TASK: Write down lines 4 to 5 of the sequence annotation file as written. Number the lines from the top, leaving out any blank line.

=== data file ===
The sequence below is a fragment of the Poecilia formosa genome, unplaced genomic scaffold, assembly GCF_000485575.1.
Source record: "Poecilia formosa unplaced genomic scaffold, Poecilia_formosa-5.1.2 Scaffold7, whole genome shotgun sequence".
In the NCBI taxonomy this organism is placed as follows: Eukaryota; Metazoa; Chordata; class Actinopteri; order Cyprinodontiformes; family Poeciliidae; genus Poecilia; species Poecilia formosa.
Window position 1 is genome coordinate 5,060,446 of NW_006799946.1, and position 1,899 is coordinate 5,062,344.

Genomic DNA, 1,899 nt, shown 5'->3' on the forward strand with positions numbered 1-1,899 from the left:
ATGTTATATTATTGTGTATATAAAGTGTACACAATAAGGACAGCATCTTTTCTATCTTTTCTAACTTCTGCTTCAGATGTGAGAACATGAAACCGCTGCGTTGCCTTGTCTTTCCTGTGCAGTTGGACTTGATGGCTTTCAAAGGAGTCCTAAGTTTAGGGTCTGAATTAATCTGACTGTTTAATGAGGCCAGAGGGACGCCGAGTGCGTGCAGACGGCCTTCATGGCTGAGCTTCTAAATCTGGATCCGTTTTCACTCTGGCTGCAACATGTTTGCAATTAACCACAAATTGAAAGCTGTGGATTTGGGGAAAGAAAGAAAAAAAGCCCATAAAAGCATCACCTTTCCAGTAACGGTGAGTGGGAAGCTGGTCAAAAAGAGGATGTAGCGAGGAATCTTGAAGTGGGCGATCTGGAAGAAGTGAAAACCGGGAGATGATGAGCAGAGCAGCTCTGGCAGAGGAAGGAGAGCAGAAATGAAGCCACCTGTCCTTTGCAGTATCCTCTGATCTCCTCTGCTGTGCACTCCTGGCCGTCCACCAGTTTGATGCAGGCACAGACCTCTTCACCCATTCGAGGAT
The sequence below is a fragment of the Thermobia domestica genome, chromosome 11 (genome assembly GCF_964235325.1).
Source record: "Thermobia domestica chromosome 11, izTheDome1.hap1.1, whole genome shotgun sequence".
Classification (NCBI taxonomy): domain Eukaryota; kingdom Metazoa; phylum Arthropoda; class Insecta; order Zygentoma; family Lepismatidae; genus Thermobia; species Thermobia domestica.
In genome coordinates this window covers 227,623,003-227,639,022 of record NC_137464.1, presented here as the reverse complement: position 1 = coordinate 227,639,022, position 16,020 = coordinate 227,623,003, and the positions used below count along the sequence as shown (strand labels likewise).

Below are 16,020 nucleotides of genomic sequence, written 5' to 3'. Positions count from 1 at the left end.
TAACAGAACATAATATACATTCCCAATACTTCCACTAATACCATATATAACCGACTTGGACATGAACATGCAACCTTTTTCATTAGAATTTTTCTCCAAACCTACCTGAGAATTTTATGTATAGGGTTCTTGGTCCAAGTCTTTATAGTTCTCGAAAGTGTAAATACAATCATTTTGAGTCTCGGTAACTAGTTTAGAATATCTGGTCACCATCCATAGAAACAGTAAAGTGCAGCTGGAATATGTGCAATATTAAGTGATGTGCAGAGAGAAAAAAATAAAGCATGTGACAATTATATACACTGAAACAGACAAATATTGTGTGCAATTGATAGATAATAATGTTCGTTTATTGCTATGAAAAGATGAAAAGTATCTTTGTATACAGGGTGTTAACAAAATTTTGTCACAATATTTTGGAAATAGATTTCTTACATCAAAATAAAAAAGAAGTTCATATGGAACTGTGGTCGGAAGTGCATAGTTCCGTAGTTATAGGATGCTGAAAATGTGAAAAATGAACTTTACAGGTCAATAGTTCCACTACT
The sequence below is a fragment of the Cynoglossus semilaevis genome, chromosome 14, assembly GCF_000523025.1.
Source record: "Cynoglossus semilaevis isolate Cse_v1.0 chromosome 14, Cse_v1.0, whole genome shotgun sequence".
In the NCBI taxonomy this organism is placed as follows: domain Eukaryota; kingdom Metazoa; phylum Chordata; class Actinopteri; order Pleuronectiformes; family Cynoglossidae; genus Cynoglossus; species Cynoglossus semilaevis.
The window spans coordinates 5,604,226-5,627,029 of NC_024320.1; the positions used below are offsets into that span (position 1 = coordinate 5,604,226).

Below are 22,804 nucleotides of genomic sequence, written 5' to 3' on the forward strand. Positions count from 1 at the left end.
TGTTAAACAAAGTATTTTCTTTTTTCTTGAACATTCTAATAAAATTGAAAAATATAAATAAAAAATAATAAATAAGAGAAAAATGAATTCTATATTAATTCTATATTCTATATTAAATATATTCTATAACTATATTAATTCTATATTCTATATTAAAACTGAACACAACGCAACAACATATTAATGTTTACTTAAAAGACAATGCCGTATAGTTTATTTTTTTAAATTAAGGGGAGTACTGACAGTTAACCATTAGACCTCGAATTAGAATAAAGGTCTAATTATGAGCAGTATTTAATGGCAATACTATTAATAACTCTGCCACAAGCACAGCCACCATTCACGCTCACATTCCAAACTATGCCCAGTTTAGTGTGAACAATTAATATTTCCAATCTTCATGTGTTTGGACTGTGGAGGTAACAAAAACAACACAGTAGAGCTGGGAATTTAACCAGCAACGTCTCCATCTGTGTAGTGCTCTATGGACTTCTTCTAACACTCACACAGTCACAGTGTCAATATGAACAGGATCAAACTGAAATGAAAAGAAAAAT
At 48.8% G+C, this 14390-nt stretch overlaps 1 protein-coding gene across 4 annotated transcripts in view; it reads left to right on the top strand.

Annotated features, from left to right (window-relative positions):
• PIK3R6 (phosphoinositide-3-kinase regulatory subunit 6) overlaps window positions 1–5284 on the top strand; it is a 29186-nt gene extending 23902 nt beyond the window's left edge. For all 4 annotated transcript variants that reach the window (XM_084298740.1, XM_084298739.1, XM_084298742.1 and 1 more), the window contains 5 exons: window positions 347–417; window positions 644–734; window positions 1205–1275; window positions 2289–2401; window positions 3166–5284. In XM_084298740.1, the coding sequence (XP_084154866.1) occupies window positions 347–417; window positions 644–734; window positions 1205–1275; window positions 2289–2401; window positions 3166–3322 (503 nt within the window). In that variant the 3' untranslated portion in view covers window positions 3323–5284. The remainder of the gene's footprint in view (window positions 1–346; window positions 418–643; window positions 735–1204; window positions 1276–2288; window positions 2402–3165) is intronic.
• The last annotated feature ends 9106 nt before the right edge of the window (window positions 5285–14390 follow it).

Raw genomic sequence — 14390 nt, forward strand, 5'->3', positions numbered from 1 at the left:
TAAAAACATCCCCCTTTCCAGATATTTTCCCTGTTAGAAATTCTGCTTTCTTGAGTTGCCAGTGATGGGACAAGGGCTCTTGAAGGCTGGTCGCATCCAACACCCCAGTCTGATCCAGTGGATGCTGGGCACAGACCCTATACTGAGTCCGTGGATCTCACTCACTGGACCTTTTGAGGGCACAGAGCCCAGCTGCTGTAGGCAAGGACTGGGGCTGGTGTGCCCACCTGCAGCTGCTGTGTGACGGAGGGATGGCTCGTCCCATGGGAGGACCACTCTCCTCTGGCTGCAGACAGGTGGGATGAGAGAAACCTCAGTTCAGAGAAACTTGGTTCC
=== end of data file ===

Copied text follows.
Window position 1 is genome coordinate 5,060,446 of NW_006799946.1, and position 1,899 is coordinate 5,062,344.

Genomic DNA, 1,899 nt, shown 5'->3' on the forward strand with positions numbered 1-1,899 from the left: